But probably a better example is comparing the Technic 'Supercars' that LEGO has introduced over the years. In the past it has been all about the interaction between drivetrain and engine through a gearbox. Of course there are limitations with the system, so things had to be simplified and put in perspective, but the focus was on authentic functions and their educational value. Looking at the latest 'Supercar' 8070, I can't help but imagine a child that is playing with the gearstick in a real car and wonders why the doors are not opening. Not very realistic, but it's 'cool' especially when those functions are motorized with Power Functions.Why wasn't Power Functions used for motorizing the drive and steering function instead, especially considering that in this case there was not the problem of a complex drivetrain like with previous 'Supercars'? That would have been much cooler, right, looking at the popularity of the Trial Truck models?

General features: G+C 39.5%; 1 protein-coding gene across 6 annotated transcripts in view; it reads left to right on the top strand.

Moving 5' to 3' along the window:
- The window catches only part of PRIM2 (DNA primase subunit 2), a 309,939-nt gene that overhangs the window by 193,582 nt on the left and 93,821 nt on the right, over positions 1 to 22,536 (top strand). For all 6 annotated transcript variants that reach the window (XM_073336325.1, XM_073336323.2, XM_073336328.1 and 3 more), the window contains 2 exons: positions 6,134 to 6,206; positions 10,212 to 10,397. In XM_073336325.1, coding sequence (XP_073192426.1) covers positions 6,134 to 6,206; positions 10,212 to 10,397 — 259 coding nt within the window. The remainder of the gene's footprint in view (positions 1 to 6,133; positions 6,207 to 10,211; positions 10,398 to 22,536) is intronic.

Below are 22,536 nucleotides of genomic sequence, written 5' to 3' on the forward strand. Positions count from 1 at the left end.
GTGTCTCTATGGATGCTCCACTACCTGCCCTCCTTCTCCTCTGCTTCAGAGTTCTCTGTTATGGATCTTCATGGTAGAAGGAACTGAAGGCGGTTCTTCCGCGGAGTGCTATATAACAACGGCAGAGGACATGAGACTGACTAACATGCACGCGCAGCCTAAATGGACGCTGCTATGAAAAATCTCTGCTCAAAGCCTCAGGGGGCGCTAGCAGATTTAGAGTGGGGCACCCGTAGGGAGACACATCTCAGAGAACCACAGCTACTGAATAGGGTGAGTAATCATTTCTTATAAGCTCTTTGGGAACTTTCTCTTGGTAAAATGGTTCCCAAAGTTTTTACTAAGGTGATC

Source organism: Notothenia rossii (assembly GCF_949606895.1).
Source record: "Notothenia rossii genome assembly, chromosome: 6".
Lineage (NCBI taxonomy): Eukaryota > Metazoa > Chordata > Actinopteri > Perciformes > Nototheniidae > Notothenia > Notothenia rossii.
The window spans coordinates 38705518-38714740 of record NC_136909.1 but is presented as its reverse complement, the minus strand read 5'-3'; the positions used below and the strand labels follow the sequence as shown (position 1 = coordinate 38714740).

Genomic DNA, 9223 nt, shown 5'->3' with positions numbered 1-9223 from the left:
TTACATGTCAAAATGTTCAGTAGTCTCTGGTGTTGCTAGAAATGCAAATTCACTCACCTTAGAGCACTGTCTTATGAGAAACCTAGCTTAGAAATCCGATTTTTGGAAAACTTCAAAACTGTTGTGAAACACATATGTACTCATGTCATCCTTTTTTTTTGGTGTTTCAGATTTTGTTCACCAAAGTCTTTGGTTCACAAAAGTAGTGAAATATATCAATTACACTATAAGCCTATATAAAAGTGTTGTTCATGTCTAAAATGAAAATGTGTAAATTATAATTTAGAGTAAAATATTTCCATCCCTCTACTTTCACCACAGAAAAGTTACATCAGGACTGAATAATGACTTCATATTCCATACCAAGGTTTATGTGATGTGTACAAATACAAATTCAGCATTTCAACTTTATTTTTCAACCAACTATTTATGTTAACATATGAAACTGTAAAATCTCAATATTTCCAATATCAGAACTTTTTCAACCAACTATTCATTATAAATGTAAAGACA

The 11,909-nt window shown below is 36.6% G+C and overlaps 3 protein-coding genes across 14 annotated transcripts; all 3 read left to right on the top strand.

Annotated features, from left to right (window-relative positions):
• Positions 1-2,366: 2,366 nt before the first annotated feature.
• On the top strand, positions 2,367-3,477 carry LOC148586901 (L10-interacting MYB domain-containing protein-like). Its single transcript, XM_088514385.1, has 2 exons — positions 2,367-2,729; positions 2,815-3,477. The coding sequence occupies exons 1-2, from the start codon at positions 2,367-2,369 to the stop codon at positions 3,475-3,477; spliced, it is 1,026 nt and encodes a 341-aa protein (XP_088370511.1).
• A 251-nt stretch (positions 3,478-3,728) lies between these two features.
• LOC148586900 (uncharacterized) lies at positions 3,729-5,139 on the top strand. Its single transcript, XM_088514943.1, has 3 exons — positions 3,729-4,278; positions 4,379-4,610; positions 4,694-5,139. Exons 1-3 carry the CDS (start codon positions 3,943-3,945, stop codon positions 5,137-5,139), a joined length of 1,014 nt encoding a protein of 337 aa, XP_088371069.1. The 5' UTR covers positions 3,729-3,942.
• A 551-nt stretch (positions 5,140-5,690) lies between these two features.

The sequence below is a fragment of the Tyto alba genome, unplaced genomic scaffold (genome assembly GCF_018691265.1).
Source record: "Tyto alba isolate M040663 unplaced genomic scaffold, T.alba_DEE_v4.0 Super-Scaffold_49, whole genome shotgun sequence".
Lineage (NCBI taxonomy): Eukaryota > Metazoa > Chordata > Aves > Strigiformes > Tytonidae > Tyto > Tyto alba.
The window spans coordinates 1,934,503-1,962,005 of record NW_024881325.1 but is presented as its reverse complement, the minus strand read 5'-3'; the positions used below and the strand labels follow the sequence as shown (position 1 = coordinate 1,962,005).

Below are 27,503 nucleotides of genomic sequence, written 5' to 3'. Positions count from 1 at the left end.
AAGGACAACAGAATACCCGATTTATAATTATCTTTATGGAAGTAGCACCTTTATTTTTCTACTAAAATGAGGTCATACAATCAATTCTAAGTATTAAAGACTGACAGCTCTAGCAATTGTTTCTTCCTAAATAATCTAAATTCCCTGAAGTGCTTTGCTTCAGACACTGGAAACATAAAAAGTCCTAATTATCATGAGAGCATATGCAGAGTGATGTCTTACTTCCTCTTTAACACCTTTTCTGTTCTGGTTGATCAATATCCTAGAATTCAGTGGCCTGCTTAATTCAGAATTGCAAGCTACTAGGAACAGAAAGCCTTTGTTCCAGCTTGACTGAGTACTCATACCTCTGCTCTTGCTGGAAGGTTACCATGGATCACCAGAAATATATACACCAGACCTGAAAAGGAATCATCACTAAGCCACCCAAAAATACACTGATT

Courtesy of Paul Ian Kmiec (Sariel)

Could it be that motorizing large, wheel based LEGO vehicles with Power Functions is actually beyond what is reasonably possible with the system? Looking at what kind of driven remote controlled Power Functions models LEGO has launched so far it is striking to realise that all of those have been track based. Another interesting thing to notice is that 3 of the recent Technic flagships with Power Functions, 8275, 8258 and 8043 all seem to have had some issues which led to revised parts and/or building instructions. It seems like motorizing big complex LEGO models is really challenging what the system is able to handle and made for.